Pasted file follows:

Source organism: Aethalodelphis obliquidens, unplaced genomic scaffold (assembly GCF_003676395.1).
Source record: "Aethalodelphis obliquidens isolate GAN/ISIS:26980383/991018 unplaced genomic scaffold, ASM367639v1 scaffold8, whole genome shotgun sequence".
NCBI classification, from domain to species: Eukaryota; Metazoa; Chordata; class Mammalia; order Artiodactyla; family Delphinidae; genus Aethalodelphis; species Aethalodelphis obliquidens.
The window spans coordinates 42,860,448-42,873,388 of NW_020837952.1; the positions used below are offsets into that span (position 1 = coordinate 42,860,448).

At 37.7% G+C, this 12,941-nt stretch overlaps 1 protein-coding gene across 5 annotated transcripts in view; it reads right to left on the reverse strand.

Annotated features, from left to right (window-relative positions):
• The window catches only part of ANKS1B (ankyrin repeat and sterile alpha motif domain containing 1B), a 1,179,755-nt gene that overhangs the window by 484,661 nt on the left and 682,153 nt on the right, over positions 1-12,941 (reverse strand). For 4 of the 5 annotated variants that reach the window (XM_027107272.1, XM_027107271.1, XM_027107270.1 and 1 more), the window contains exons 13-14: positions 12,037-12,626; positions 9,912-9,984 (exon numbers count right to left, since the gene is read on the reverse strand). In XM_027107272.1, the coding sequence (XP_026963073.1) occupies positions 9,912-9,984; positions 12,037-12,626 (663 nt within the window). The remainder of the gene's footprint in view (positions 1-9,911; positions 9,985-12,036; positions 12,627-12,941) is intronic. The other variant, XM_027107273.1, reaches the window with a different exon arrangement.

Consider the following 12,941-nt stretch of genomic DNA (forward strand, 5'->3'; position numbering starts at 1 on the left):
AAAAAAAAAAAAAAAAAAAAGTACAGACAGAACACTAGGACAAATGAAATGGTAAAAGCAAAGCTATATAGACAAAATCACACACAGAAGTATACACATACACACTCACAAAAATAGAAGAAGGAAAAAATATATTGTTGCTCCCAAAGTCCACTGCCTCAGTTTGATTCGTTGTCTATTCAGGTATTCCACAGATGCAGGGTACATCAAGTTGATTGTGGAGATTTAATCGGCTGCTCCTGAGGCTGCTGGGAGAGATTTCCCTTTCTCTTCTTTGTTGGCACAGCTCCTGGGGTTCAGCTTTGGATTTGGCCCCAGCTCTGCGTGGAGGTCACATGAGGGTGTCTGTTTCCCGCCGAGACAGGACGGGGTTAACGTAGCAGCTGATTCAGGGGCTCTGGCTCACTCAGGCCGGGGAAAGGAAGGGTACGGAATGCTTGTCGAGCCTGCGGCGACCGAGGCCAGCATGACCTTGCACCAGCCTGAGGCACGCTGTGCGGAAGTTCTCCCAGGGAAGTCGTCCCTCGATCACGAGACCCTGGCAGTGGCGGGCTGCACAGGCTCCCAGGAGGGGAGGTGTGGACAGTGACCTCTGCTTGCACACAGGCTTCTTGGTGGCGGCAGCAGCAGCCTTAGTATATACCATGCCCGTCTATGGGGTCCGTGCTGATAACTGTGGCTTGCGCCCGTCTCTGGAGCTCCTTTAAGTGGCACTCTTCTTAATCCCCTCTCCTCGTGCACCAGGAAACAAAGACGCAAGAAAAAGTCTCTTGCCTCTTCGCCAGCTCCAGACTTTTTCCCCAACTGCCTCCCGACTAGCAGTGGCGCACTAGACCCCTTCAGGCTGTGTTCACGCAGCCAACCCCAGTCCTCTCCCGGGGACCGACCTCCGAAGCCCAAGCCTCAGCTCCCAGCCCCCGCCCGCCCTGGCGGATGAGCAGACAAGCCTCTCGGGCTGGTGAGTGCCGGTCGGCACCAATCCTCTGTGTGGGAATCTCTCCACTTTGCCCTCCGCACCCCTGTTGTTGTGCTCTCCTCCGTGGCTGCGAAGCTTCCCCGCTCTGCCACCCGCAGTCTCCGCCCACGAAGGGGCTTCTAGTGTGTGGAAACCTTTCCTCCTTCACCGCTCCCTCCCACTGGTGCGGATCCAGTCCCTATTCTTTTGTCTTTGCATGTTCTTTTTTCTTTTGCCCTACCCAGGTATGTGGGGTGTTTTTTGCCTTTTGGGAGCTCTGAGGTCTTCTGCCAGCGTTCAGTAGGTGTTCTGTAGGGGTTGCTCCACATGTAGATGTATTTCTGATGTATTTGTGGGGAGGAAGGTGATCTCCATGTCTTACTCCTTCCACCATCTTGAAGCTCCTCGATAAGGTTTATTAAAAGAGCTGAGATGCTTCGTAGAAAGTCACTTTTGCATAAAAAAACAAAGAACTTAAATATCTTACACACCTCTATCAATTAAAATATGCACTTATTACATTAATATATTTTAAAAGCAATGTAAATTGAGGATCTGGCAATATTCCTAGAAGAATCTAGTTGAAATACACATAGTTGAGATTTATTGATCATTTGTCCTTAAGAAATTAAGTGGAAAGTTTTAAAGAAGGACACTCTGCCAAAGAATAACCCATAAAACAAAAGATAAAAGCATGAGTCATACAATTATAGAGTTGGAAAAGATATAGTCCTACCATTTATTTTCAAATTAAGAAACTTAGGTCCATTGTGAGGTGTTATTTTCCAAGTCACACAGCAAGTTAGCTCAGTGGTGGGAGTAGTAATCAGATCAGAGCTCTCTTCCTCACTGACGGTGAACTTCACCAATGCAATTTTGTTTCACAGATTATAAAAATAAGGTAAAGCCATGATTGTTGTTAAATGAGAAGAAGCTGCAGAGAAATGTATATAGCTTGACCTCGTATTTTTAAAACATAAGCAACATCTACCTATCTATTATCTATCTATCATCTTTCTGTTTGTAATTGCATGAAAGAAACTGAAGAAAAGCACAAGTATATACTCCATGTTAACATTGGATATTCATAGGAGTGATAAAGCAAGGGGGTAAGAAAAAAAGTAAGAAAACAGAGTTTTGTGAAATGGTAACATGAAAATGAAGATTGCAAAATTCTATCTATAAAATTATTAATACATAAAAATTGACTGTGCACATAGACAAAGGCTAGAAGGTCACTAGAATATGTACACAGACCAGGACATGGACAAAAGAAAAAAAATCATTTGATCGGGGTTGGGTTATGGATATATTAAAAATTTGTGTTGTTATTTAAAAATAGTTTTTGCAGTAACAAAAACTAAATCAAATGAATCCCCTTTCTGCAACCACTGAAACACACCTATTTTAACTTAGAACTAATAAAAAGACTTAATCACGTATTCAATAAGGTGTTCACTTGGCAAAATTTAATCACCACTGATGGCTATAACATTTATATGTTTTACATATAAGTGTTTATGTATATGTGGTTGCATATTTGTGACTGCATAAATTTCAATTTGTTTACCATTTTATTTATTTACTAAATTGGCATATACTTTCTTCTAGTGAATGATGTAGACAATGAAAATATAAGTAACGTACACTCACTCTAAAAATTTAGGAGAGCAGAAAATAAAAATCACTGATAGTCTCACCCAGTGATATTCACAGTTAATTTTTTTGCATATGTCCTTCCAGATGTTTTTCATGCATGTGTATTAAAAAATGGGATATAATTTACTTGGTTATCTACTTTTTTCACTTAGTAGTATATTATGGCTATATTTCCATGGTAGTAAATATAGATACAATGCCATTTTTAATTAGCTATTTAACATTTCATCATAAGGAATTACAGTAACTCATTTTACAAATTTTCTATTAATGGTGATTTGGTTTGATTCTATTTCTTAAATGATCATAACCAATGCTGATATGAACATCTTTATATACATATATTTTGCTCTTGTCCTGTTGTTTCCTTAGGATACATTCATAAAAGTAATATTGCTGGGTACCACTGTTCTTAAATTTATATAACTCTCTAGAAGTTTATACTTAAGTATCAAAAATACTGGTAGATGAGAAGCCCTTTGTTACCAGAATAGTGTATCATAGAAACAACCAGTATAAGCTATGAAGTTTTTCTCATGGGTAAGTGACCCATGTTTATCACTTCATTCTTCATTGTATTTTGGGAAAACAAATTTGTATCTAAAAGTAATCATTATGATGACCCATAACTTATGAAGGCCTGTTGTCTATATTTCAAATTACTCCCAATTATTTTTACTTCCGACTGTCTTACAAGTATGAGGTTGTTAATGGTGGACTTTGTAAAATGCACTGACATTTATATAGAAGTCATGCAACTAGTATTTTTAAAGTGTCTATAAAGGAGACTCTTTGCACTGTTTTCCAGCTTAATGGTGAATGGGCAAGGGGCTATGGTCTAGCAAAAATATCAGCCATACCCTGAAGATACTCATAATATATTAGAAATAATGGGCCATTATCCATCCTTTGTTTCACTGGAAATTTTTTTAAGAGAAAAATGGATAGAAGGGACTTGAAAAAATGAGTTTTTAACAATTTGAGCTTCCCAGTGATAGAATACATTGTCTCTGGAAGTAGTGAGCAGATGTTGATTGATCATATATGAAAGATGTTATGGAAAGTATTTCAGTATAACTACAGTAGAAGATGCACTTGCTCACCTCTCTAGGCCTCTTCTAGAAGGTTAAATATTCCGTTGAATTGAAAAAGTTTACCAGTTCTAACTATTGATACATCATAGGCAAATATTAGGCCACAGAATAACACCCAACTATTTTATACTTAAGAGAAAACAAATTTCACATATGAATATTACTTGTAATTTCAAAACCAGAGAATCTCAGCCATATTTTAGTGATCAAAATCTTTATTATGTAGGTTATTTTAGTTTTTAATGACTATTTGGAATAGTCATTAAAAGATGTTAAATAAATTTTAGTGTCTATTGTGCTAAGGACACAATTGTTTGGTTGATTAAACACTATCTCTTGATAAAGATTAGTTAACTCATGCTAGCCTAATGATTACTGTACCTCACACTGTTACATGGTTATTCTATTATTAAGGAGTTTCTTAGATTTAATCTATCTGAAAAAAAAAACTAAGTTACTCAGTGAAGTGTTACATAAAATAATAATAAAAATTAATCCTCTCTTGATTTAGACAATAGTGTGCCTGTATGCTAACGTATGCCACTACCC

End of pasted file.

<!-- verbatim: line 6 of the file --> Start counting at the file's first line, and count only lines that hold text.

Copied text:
Annotated features, from left to right (window-relative positions):